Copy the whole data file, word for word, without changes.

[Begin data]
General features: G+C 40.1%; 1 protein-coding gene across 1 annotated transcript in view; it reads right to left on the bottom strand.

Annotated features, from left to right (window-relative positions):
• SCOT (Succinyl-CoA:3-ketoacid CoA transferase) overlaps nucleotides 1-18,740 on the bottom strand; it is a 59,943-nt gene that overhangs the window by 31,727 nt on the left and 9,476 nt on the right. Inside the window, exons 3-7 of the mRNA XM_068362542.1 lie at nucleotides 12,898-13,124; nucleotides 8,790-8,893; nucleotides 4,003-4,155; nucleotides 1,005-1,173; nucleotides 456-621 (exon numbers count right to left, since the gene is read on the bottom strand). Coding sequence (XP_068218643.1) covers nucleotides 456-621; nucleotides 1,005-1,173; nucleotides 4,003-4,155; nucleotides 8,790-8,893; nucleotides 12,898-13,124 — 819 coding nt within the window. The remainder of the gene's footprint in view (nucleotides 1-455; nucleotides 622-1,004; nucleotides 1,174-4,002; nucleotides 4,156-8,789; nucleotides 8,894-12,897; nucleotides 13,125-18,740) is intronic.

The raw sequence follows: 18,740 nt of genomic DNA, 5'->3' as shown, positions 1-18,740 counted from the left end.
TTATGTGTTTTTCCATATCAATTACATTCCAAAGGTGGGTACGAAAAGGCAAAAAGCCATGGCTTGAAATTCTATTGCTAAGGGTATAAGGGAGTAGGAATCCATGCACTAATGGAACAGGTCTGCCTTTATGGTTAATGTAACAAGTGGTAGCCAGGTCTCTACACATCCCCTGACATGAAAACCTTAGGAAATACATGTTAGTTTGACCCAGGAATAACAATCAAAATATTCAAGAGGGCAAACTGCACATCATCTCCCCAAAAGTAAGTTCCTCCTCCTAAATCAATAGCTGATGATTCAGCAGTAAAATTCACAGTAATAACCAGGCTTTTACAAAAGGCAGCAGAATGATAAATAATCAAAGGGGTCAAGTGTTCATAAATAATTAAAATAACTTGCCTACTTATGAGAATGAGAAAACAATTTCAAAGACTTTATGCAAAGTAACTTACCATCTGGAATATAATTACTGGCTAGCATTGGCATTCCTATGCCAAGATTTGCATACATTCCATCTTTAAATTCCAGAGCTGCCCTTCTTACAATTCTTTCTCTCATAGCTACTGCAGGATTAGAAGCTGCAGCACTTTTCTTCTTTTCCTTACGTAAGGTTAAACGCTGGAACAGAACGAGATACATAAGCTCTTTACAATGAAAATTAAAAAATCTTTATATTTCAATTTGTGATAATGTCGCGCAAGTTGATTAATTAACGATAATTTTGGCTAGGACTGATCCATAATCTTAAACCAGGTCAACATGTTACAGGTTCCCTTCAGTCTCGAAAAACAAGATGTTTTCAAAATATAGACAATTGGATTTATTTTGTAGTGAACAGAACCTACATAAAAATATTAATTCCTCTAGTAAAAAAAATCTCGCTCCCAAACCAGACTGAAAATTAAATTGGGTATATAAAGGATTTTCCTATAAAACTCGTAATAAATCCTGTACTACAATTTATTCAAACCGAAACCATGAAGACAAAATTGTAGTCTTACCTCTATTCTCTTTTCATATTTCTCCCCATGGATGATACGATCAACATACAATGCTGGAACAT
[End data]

General features: G+C 40.1%; 1 protein-coding gene across 1 annotated transcript in view; it reads right to left on the bottom strand.

Annotated features, from left to right (window-relative positions):
• SCOT (Succinyl-CoA:3-ketoacid CoA transferase) overlaps nucleotides 1-18,740 on the bottom strand; it is a 59,943-nt gene that overhangs the window by 31,727 nt on the left and 9,476 nt on the right. Inside the window, exons 3-7 of the mRNA XM_068362542.1 lie at nucleotides 12,898-13,124; nucleotides 8,790-8,893; nucleotides 4,003-4,155; nucleotides 1,005-1,173; nucleotides 456-621 (exon numbers count right to left, since the gene is read on the bottom strand). Coding sequence (XP_068218643.1) covers nucleotides 456-621; nucleotides 1,005-1,173; nucleotides 4,003-4,155; nucleotides 8,790-8,893; nucleotides 12,898-13,124 — 819 coding nt within the window. The remainder of the gene's footprint in view (nucleotides 1-455; nucleotides 622-1,004; nucleotides 1,174-4,002; nucleotides 4,156-8,789; nucleotides 8,894-12,897; nucleotides 13,125-18,740) is intronic.

The raw sequence follows: 18,740 nt of genomic DNA, 5'->3' as shown, positions 1-18,740 counted from the left end.
TTATGTGTTTTTCCATATCAATTACATTCCAAAGGTGGGTACGAAAAGGCAAAAAGCCATGGCTTGAAATTCTATTGCTAAGGGTATAAGGGAGTAGGAATCCATGCACTAATGGAACAGGTCTGCCTTTATGGTTAATGTAACAAGTGGTAGCCAGGTCTCTACACATCCCCTGACATGAAAACCTTAGGAAATACATGTTAGTTTGACCCAGGAATAACAATCAAAATATTCAAGAGGGCAAACTGCACATCATCTCCCCAAAAGTAAGTTCCTCCTCCTAAATCAATAGCTGATGATTCAGCAGTAAAATTCACAGTAATAACCAGGCTTTTACAAAAGGCAGCAGAATGATAAATAATCAAAGGGGTCAAGTGTTCATAAATAATTAAAATAACTTGCCTACTTATGAGAATGAGAAAACAATTTCAAAGACTTTATGCAAAGTAACTTACCATCTGGAATATAATTACTGGCTAGCATTGGCATTCCTATGCCAAGATTTGCATACATTCCATCTTTAAATTCCAGAGCTGCCCTTCTTACAATTCTTTCTCTCATAGCTACTGCAGGATTAGAAGCTGCAGCACTTTTCTTCTTTTCCTTACGTAAGGTTAAACGCTGGAACAGAACGAGATACATAAGCTCTTTACAATGAAAATTAAAAAATCTTTATATTTCAATTTGTGATAATGTCGCGCAAGTTGATTAATTAACGATAATTTTGGCTAGGACTGATCCATAATCTTAAACCAGGTCAACATGTTACAGGTTCCCTTCAGTCTCGAAAAACAAGATGTTTTCAAAATATAGACAATTGGATTTATTTTGTAGTGAACAGAACCTACATAAAAATATTAATTCCTCTAGTAAAAAAAATCTCGCTCCCAAACCAGACTGAAAATTAAATTGGGTATATAAAGGATTTTCCTATAAAACTCGTAATAAATCCTGTACTACAATTTATTCAAACCGAAACCATGAAGACAAAATTGTAGTCTTACCTCTATTCTCTTTTCATATTTCTCCCCATGGATGATACGATCAACATACAATGCTGGAACAT